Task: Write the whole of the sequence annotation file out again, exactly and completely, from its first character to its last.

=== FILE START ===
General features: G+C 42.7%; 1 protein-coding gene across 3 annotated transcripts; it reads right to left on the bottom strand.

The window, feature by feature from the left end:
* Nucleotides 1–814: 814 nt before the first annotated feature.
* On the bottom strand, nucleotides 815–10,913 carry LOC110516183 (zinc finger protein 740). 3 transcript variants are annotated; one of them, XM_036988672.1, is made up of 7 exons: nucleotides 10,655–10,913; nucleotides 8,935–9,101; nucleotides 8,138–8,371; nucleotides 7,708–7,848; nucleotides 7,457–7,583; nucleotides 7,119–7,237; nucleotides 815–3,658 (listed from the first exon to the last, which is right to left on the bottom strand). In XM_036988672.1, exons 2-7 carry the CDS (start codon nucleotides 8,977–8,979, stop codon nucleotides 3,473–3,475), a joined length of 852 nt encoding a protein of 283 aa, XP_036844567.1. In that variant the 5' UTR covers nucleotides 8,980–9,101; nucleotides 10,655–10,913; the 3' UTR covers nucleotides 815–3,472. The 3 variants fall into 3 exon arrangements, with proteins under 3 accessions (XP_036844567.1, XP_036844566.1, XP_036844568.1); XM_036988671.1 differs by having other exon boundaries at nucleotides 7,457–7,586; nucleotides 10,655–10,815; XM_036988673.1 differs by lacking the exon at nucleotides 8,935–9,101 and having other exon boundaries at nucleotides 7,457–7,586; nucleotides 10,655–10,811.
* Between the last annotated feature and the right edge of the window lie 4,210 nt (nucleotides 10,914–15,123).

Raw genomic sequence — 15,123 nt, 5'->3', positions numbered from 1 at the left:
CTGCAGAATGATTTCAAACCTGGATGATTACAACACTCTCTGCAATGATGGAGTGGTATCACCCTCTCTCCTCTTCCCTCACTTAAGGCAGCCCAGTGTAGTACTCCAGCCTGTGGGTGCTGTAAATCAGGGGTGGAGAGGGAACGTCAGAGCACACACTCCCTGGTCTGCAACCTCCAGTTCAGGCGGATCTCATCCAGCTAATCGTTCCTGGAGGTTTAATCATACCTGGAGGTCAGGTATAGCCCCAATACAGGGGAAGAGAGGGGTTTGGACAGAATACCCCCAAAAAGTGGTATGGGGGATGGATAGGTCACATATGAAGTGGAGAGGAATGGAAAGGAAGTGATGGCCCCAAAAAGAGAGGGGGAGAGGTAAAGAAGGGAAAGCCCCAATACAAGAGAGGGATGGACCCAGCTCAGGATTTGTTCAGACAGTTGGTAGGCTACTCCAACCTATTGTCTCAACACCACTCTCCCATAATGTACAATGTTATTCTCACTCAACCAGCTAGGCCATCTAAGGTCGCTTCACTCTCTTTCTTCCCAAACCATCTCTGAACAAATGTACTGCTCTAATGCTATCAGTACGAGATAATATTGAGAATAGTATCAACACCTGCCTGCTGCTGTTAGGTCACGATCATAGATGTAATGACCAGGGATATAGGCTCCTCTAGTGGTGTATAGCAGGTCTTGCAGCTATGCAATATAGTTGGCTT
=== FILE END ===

General features: G+C 42.7%; 1 protein-coding gene across 3 annotated transcripts; it reads right to left on the bottom strand.

The window, feature by feature from the left end:
* Nucleotides 1–814: 814 nt before the first annotated feature.
* On the bottom strand, nucleotides 815–10,913 carry LOC110516183 (zinc finger protein 740). 3 transcript variants are annotated; one of them, XM_036988672.1, is made up of 7 exons: nucleotides 10,655–10,913; nucleotides 8,935–9,101; nucleotides 8,138–8,371; nucleotides 7,708–7,848; nucleotides 7,457–7,583; nucleotides 7,119–7,237; nucleotides 815–3,658 (listed from the first exon to the last, which is right to left on the bottom strand). In XM_036988672.1, exons 2-7 carry the CDS (start codon nucleotides 8,977–8,979, stop codon nucleotides 3,473–3,475), a joined length of 852 nt encoding a protein of 283 aa, XP_036844567.1. In that variant the 5' UTR covers nucleotides 8,980–9,101; nucleotides 10,655–10,913; the 3' UTR covers nucleotides 815–3,472. The 3 variants fall into 3 exon arrangements, with proteins under 3 accessions (XP_036844567.1, XP_036844566.1, XP_036844568.1); XM_036988671.1 differs by having other exon boundaries at nucleotides 7,457–7,586; nucleotides 10,655–10,815; XM_036988673.1 differs by lacking the exon at nucleotides 8,935–9,101 and having other exon boundaries at nucleotides 7,457–7,586; nucleotides 10,655–10,811.
* Between the last annotated feature and the right edge of the window lie 4,210 nt (nucleotides 10,914–15,123).

Raw genomic sequence — 15,123 nt, 5'->3', positions numbered from 1 at the left:
CTGCAGAATGATTTCAAACCTGGATGATTACAACACTCTCTGCAATGATGGAGTGGTATCACCCTCTCTCCTCTTCCCTCACTTAAGGCAGCCCAGTGTAGTACTCCAGCCTGTGGGTGCTGTAAATCAGGGGTGGAGAGGGAACGTCAGAGCACACACTCCCTGGTCTGCAACCTCCAGTTCAGGCGGATCTCATCCAGCTAATCGTTCCTGGAGGTTTAATCATACCTGGAGGTCAGGTATAGCCCCAATACAGGGGAAGAGAGGGGTTTGGACAGAATACCCCCAAAAAGTGGTATGGGGGATGGATAGGTCACATATGAAGTGGAGAGGAATGGAAAGGAAGTGATGGCCCCAAAAAGAGAGGGGGAGAGGTAAAGAAGGGAAAGCCCCAATACAAGAGAGGGATGGACCCAGCTCAGGATTTGTTCAGACAGTTGGTAGGCTACTCCAACCTATTGTCTCAACACCACTCTCCCATAATGTACAATGTTATTCTCACTCAACCAGCTAGGCCATCTAAGGTCGCTTCACTCTCTTTCTTCCCAAACCATCTCTGAACAAATGTACTGCTCTAATGCTATCAGTACGAGATAATATTGAGAATAGTATCAACACCTGCCTGCTGCTGTTAGGTCACGATCATAGATGTAATGACCAGGGATATAGGCTCCTCTAGTGGTGTATAGCAGGTCTTGCAGCTATGCAATATAGTTGGCTT